Open Access Research Article

The Effect of Fabric Covering on the Emergence and Yield of Container Grown Egyptian Spinach (Corchorus olitorius L.)

Eric Obeng, Peter AY Ampim*, Andrew C Nwachukwu, Faith Isabelle, Aruna Weerasooriya and Godson Osuji

College of Agriculture and Human Sciences, Prairie View A&M University, USA

Corresponding Author

Received Date: January 04, 2021;  Published Date: March 11, 2021


Egyptian spinach is a nutritious leafy vegetable consumed in many parts of the world. Seed dormancy is a common problem associated with the germination of Egyptian spinach seeds. As a result, this study investigated the effect of fabric covering on the emergence and yield of Egyptian spinach. The treatments comprised pots covered with Dewitt ultra-web 3000 landscape fabric and, pots without covering. Each treatment was replicated three times with twenty Egyptian spinach seeds planted in each pot. Each pot received 500 ml of water every other day, from planting to harvesting. The covering was removed 10 days after planting. Data collected included stand count, SPAD reading, total number of leaves per pot, number of leaves per plant, leaf fresh weight per pot, total harvest weight per pot, and harvest weight per plant. The results showed significant increase in total number of leaves per pot and number of leaves per plant, when Egyptian spinach was covered compared to uncovered (P<0.1). Though insignificant, harvest weight was greater for the uncovered treatment compared to the covered.

Keywords: Egyptian spinach; Germination; Fabric covering; Dormancy; Yield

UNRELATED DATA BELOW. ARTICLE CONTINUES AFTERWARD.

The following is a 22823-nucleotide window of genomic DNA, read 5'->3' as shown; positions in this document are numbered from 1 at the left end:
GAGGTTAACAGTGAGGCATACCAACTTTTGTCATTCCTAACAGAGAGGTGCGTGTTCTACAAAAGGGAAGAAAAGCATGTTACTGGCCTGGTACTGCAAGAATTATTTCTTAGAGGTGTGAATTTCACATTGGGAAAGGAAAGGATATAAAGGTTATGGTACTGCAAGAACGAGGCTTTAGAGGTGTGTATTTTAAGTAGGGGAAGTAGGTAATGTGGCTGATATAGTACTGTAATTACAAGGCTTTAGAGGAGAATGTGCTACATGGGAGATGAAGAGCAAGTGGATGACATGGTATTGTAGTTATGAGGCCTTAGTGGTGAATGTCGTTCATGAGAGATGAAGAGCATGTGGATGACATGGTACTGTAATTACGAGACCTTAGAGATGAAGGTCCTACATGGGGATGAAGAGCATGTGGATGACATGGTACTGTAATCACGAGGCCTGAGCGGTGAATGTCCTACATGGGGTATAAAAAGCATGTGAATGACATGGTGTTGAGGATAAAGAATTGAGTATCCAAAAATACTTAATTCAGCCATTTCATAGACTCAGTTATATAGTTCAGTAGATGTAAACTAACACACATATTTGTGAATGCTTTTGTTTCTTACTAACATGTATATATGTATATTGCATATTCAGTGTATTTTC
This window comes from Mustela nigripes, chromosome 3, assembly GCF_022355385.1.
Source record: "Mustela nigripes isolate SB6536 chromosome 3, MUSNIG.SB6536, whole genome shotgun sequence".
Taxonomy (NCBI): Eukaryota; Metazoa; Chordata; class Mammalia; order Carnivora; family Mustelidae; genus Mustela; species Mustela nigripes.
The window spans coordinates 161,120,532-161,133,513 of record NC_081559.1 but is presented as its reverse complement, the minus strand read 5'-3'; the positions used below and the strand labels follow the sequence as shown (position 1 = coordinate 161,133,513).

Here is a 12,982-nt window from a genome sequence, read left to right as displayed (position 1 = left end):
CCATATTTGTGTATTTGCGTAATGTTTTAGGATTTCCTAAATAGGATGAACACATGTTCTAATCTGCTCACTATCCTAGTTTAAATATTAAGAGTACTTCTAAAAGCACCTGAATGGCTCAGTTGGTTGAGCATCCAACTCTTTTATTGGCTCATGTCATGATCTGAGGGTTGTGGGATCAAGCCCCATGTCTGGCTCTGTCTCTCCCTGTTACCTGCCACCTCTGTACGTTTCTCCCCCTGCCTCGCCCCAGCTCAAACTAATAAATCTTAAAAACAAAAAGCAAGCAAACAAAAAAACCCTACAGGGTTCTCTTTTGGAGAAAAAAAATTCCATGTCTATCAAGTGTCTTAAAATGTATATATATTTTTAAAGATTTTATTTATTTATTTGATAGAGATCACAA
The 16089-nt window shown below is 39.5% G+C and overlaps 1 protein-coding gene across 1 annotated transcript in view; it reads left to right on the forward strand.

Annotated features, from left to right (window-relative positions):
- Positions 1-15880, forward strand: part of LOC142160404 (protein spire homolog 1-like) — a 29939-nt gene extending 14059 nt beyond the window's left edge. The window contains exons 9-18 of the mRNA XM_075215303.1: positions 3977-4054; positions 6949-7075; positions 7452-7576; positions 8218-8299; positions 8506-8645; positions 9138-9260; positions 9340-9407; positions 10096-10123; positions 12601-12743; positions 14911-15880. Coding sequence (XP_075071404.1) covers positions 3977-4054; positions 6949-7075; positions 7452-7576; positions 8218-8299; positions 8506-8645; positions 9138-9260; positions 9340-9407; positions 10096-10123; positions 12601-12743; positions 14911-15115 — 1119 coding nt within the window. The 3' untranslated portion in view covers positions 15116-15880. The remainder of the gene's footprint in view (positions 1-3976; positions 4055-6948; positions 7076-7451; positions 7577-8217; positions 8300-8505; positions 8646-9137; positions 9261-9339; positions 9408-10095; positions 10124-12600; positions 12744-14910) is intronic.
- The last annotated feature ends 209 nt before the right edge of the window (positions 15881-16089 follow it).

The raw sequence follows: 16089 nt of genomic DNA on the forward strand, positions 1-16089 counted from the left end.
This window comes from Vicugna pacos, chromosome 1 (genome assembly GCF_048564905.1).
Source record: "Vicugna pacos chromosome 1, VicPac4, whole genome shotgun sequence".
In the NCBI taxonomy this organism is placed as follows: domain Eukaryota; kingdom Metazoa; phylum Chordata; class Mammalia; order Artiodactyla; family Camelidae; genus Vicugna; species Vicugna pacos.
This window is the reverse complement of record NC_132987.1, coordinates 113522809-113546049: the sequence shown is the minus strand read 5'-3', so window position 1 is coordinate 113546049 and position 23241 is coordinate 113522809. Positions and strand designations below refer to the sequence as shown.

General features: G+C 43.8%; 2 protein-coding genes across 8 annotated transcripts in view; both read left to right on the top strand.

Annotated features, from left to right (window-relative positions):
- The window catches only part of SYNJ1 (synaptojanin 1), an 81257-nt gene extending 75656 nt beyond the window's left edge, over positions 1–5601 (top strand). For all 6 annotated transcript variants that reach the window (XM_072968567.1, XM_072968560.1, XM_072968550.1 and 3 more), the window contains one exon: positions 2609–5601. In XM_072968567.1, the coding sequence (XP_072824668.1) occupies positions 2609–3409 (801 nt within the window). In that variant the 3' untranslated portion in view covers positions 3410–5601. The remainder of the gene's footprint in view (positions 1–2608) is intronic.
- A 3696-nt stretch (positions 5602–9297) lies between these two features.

Egyptian spinach (Corchorus olitorius L.) is a leafy vegetable widely grown and consumed in the tropical regions of Africa and Asia [1-3]. It is also commonly found in the open bushland, grassland, and cultivated lands in African countries such as Bostwana, Ghana, Kenya, Nigeria, South Africa, Zambia [4], and Asia (e.g. India, and Bangladesh). Other common names of Egyptian spinach include jute leaf [3], jute mallow, saluyot, jute, Jew’s mallow, and bush okra [5]. Egyptian spinach is a good source of protein, vitamins (A, B, C, E), lipids, carbohydrates, mineral nutrients including iron and calcium [3,6-8], and essential amino acids [9,8]. Egyptian spinach also has medicinal properties and is reported to be used for the treatment of fever, waist pain, stomach problem, and loss of appetite [8,10]. Egyptian spinach leaves are typically eaten fresh or dried [11,12].

Egyptian spinach seeds are known to have dormancy [13] and this is attributable to their nature [14]. They have hard seed coats which serve as a barrier that interferes with imbibition, oxygen uptake, gaseous exchange, and radicle emergence [4,15]. Though seed dormancy may aid seeds to survive environmentally stressful condition [16], dormancy typically leads to non-uniform germination and seedling emergence that is problematic for vegetable growers [17]. Poor germination of Egyptian spinach seeds fraught attempts made to promote its cultivation in Bostwana [4]. Physical dormancy is usually mitigated by scarification of plant seeds through a mechanical, thermal or chemical means to make hard seed coats permeable to water or gas [12,18]. For Egyptian spinach several different strategies have been used to break seed dormancy. These include seed steeping in 80-97°C water at timeframes ranging from five seconds to 15 minutes [12,19-21], and treating the seeds with dry heat at 80°C and 100°C and concentrated sulfuric acid at room temperature [12]. However, Velempini et al. [4] described soaking Egyptian spinach seeds in 80°C water for 15 as the most effective method as it resulted in greater than 90% germination. In contrast, Emongor et al. [14] found that treating Corchorus tridens seeds with sulphuric acid (98%) significantly broke seed dormancy and enhanced germination capacity of the seeds. Other researchers found that seed pre-chilling accompanied by exposure to greater than 30°C enhanced the germination of C. olitorius seeds [22]. In the wild, Corchorus olitorius grows in grassland areas, fallows or abandoned fields, often close to marshes, rivers and lakes and at altitudes of up to 1259 m [13]. It is likely that the acidic conditions of marsh lands and the other locations plays a role in their successful establishment in those environments.